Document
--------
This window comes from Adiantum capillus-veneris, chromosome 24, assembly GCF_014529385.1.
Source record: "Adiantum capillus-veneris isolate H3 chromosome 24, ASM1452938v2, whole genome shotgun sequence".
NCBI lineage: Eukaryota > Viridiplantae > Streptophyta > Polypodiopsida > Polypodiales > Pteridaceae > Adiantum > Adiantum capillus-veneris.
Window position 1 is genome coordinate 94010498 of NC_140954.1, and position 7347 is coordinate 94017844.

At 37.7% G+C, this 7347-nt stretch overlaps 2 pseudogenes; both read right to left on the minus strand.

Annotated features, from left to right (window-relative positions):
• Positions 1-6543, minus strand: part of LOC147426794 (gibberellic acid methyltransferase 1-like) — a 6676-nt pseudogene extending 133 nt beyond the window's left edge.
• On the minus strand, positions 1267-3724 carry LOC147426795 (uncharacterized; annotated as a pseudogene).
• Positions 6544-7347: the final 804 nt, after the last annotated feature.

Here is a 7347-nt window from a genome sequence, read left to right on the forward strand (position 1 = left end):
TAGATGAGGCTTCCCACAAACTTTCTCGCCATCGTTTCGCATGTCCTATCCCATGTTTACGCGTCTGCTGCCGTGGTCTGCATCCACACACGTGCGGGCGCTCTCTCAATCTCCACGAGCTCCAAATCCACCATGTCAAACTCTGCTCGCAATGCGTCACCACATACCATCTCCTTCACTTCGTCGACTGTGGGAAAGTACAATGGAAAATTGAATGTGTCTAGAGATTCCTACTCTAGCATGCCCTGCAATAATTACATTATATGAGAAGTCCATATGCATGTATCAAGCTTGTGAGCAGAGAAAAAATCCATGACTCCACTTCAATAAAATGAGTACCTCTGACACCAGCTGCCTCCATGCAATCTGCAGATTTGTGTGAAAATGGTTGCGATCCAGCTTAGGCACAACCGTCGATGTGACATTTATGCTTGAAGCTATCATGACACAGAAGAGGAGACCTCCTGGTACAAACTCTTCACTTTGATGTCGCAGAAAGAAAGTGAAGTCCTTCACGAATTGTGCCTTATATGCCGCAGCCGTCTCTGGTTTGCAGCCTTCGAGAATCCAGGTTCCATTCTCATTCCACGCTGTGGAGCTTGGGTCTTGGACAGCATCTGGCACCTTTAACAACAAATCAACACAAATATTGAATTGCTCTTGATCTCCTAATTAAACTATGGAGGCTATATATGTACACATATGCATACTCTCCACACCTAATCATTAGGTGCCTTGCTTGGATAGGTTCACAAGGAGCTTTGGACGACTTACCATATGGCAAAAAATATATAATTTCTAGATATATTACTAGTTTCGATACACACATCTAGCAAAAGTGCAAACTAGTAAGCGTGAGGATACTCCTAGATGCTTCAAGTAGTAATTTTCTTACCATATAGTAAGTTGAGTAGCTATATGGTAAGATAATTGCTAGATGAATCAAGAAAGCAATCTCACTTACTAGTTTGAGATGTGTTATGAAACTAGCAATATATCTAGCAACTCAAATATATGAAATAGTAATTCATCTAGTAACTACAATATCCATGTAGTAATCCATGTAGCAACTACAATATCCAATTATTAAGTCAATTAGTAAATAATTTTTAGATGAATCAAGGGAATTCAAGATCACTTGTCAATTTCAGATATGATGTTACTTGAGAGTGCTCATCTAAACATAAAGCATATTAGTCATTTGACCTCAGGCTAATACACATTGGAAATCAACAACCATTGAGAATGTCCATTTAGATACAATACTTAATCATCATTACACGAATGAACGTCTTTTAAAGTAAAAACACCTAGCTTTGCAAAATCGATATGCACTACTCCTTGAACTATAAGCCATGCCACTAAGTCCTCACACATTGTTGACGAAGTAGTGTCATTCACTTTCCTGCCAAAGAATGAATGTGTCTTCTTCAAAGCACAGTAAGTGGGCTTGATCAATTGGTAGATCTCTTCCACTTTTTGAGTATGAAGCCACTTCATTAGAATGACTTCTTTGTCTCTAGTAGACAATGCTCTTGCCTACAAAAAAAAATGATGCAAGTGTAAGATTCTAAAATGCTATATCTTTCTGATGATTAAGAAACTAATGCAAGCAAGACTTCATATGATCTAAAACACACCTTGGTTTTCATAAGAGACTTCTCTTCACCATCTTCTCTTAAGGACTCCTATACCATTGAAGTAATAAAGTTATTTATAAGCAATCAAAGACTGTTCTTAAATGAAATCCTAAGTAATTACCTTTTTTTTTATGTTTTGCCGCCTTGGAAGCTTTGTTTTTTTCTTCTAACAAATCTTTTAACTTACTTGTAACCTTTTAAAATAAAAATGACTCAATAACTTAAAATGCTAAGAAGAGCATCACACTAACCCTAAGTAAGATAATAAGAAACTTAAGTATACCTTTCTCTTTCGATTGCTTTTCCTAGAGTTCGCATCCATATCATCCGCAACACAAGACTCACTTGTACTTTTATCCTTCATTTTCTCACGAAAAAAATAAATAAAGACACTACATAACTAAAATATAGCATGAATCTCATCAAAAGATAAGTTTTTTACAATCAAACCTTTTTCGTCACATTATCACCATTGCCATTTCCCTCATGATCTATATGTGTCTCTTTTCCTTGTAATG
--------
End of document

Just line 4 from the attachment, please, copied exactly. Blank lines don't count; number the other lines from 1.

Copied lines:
Window position 1 is genome coordinate 94010498 of NC_140954.1, and position 7347 is coordinate 94017844.